2012-07-04 — (flightglobal.com and by Greg Waldron) — The atmosphere in the Dubai air show briefing room in November 2011 was electric. Journalists occupied every seat and photographers squeezed into the back of the room. Also present were a dozen senior Pakistan air force officials, who were forced to stand along one wall, as well as several Chinese executives in business suits.
The occasion was a briefing about the Chengdu/Pakistan Aeronautical Complex JF-17 Thunder fighter.
The Pakistani air force is the first customer for the JF-17
Yang Wei, the designer of the JF-17, Chengdu J-10 and China’s stealthy J-20, gave a presentation about the JF-17′s features and capabilities.
The head of the Pakistan air force used warm words about the aircraft, and commended the close relationship between Islamabad and Beijing.
The good turnout reflected the defence media’s love affair with the JF-17 as the successor to cheap, value-for-money Cold War fighters such as the Northrop F-5 and Mikoyan MiG-21. While the new model has yet to make a mark on the world stage, it is the most prominent element in the broader story of China’s military aircraft exports.
Although the importance of the JF-17 in China’s future export efforts cannot be disputed – Pakistani officials take pains to stress the joint nature of the programme – Beijing is quietly trying to sell small numbers of different types of aircraft, including advanced jet trainers, utility helicopters and transport aircraft.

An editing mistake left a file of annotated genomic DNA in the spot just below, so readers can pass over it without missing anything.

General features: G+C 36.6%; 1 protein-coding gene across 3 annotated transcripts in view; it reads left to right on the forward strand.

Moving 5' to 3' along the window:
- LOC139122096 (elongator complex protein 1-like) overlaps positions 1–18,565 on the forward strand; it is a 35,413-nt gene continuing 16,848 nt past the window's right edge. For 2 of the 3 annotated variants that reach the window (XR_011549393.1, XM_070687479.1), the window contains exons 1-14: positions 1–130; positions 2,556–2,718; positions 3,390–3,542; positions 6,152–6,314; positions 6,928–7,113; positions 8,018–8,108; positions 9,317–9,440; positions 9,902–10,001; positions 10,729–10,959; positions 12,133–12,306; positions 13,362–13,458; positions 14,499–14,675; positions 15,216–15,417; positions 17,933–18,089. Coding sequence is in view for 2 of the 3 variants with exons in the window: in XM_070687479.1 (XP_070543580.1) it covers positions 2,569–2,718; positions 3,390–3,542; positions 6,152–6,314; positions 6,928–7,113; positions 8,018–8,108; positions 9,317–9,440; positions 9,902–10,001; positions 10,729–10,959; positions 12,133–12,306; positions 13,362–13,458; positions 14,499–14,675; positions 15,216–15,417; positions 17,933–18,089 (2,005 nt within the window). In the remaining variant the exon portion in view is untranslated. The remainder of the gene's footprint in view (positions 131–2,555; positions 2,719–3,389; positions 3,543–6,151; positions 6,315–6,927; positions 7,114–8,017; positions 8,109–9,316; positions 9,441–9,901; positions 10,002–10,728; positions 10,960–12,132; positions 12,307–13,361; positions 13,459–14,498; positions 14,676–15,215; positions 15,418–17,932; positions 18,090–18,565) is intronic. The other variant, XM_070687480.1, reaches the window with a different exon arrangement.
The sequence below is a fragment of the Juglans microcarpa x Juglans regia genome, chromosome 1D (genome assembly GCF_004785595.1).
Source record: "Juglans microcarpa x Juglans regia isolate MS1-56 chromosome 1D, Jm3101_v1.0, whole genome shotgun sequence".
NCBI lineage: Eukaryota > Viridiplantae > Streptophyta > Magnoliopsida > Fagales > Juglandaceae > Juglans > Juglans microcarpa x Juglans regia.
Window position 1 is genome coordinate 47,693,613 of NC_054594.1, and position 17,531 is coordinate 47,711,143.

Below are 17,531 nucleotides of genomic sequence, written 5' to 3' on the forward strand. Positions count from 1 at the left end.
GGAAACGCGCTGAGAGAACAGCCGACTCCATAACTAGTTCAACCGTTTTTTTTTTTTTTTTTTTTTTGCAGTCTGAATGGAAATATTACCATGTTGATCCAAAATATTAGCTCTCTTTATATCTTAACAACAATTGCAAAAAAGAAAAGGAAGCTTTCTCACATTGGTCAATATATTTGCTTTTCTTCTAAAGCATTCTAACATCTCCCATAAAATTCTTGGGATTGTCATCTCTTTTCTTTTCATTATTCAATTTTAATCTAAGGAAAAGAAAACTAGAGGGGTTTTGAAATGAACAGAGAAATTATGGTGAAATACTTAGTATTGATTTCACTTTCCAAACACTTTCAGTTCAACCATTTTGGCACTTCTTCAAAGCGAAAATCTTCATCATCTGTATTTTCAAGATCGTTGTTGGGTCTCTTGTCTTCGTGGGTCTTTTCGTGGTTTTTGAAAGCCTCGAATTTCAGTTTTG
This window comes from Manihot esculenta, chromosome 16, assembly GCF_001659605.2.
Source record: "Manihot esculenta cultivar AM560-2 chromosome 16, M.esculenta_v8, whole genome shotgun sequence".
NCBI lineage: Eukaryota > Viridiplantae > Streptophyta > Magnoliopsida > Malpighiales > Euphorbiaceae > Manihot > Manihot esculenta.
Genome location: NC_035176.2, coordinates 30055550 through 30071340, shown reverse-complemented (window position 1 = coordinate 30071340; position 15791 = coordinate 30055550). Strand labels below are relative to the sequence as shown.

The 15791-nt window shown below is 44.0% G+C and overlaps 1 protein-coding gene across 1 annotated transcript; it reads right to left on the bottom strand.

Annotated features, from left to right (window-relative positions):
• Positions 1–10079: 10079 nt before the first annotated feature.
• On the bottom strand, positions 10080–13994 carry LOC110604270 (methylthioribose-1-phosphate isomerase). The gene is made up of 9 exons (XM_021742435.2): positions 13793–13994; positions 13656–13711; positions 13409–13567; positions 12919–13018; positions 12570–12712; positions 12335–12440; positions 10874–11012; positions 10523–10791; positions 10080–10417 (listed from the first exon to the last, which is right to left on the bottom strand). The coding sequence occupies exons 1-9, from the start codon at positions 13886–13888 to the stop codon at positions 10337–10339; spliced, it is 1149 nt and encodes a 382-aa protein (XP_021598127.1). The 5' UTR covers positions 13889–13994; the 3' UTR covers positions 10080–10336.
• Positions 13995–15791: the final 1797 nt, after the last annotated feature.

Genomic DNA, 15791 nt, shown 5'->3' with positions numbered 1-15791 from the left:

The awkwardly named China National Aero-Technology Important & Export Corporation (CATIC) is the government-owned company tasked with selling China’s military aircraft abroad. Over the past 30 years it has sold more than 1,400 aircraft to international customers and boasts 35 representative offices globally.
“In 2011, CATIC’s major successes included a follow-up contract for the JF-17 with Pakistan and various contracts for the [Shaanxi] Y-8 transport aircraft, the [Xian] MA-60, and [Harbin] H425 helicopter,” says Zeng Wen, vice-president of CATIC.
The company, however, declines to comment on specific deals. So far this year, for example, it has officially announced just a single transaction, the sale of eight Pakistan-made Hongdu K-8P Karakorum intermediate trainer jet trainers to Zambia, which will bring the country’s total inventory of the type to 15. In 2011, there were reports of a Y-8 sale to Venezuela, though neither Beijing nor Caracas has officially confirmed them. From time to time emerge sketchy reports of other transactions, usually for a limited number of aircraft, in African or South American nations.